Published Aug. 26, 2005, in The Moscow Times
In his inaugural speech last January, President George W. Bush repeatedly invoked images of unbridled, ravaging destruction as the emblem of his crusade for "freedom." Fire was his symbol, his word of power, his incantation of holy war. Mirroring the rhetoric of his fundamentalist enemies, Bush moved the conflict from the political to the spiritual, from the outer world to the inner soul, claiming that he had lit "a fire in the minds of men."
But words are recalcitrant things; they have their own magic, and they will often find their own meanings, outside the intentions of those who use them. Bush has indeed inflamed the minds of men – and women – with his military crusade. But it is not the "untamed fire of freedom" that scorches them: it is the fire of grief and outrage at the lies that have consumed the bodies of their loved ones. This bitter flame burns in the rubble of blasted houses in Iraq and in the quiet, leafy suburbs of America, where the dead are mourned and the mutilated are left as the enduring legacy of Bush's cruel, wilful and unnecessary war.
This "fire in the mind" has now found its own symbol, in the unlikely figure of Cindy Sheehan, the mother of a slain American soldier. Here again, Bush's war-rousing words have gotten away from him. Sheehan's campaign – which began as a lonely vigil outside Bush's vacation ranch and has now spread across the country – centers on a single, simple request: that Bush explain to her what he means when he describes the war as "a noble cause."
Sheehan is no professional activist, no savvy insider or political junkie. She's an ordinary citizen, whose unadorned speech has none of the sweep and grandeur of Bush's expensively tailored rhetoric. But she has one thing that his professional scripters can never put in the presidential mouth: truth.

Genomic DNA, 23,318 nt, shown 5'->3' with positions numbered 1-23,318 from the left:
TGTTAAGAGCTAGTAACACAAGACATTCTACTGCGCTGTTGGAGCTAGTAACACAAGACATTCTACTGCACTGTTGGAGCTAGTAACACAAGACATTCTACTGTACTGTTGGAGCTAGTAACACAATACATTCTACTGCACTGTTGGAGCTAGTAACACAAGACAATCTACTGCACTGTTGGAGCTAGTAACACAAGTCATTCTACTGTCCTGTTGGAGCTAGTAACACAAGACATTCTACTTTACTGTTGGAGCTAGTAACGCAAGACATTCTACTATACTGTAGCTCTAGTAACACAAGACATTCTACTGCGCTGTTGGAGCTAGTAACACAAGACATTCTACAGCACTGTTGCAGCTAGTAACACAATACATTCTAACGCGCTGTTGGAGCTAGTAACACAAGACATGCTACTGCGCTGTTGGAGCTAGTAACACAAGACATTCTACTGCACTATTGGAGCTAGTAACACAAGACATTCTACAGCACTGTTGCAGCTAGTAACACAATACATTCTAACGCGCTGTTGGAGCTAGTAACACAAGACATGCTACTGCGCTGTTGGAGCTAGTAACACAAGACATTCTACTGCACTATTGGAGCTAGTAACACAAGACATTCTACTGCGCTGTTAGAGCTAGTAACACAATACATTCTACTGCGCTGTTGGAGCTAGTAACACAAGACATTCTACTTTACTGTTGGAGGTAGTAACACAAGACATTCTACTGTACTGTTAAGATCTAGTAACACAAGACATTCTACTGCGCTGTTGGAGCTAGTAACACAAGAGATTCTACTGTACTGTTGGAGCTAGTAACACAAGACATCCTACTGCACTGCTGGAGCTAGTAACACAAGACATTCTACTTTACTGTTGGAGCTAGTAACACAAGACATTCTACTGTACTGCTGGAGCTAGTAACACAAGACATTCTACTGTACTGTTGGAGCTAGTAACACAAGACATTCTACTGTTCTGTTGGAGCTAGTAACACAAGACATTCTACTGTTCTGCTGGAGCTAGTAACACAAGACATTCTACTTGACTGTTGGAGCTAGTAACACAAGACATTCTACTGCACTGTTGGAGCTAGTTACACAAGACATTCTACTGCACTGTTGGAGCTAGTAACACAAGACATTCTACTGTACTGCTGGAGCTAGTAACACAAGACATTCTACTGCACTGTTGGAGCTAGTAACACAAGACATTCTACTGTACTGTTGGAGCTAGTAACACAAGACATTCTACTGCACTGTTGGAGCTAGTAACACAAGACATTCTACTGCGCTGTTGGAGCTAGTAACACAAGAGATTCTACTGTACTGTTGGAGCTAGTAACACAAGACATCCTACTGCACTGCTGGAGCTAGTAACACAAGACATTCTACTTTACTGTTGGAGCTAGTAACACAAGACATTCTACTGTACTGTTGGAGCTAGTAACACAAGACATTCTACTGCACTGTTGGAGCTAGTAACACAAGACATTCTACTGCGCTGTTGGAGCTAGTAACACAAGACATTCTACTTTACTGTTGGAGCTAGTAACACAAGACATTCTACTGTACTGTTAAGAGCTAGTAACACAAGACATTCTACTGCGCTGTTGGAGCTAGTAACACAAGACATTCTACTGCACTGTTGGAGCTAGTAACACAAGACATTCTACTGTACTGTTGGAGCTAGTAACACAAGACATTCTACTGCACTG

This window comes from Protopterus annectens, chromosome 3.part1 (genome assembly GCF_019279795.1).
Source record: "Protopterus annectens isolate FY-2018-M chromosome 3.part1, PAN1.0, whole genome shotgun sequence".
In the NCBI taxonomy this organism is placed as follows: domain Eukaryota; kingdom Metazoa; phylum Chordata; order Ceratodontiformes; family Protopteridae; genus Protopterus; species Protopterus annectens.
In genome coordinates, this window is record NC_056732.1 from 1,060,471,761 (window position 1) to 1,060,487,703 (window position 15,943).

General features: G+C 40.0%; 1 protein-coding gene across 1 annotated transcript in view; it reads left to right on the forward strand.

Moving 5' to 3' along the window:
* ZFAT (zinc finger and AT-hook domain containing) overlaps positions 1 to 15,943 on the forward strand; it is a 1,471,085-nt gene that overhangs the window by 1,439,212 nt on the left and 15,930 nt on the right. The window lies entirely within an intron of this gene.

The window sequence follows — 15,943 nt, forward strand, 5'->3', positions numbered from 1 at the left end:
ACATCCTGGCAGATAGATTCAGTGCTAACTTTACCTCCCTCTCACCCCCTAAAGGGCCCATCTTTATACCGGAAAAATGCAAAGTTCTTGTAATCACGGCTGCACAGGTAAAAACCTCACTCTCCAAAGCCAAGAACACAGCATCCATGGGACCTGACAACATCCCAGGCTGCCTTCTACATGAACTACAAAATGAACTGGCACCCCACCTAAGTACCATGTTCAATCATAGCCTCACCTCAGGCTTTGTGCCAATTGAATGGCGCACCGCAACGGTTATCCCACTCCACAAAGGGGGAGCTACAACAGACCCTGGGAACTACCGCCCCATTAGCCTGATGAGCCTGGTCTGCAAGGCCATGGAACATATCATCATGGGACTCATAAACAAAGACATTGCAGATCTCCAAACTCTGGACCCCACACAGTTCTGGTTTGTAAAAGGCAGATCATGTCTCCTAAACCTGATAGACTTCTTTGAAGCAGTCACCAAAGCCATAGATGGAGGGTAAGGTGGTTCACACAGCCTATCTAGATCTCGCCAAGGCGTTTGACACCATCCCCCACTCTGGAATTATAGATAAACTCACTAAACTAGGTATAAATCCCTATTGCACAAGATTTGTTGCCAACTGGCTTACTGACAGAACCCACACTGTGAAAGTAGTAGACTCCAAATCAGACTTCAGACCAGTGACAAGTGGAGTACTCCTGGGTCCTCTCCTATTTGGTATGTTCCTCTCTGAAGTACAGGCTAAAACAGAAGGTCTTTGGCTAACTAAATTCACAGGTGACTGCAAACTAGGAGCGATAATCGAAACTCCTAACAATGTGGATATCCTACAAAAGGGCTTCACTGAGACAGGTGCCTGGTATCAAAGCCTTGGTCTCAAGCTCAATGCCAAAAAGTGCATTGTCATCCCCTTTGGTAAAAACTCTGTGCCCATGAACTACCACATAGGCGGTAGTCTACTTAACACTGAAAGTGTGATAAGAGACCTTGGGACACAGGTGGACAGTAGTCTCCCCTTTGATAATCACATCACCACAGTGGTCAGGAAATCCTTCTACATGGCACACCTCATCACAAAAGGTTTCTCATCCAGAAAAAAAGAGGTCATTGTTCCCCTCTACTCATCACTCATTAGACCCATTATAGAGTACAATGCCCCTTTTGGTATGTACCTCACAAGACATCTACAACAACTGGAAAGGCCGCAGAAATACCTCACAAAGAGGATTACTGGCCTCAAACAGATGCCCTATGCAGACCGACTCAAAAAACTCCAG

They must labor in the service of a lie, but Sheehan has read the Downing Street memos, the Duelfer WMD report, the September 2000 manifesto of a group led by Dick Cheney and Don Rumsfeld calling for the invasion and occupation of
Every housewife and truck driver, every Wal-Mart clerk and office worker in
Bush's audience – the highly-paid cream of the national media – roared with laughter at the Leader's barbaric wit. Now these same blind guides are struggling to comprehend the fire of dissent that Cindy Sheehan has lit with her vigil in the Crawford scrublands. Many of them have mocked and vilified her, trumpeting the lies that the Bush Machine began pumping out like bilgewater the moment her campaign found resonance with the wider public. Others have dismissed it as a flash in the pan, a copy-filler for the August doldrums, a minor blip soon to be swept away by the president's proven mastery of the national agenda.
Perhaps they're right. Perhaps this too shall pass, just as every other scandal and tourbillion that has momentarily shaken the Bush Regime – from Enron to Abu Ghraib and beyond – has fallen by the wayside. It's true that the polls show that Bush is now deeply unpopular, mistrusted by more than half the electorate who say, as Sheehan says, that he misled the nation into a pointless war. But by hook and crook, with fear and lies, he and his faction have gathered all the reins of power into their hands. With a complaisant media, a feckless opposition, unprecedented control over the nation's electoral machinery – and the full backing of the corporate oligarchy they have enriched beyond all measuring – the Bush elitists are not much concerned with the "consent of the governed" anymore. They will wade on through the swamp of blood they have created, generating more terrorism, sacrificing more sons and daughters, engendering more hatred, anguish and death.
But what if the form that Sheehan has somehow given to the nation's growing sense of betrayal does not simply fade at summer's end? What if that spark takes hold in the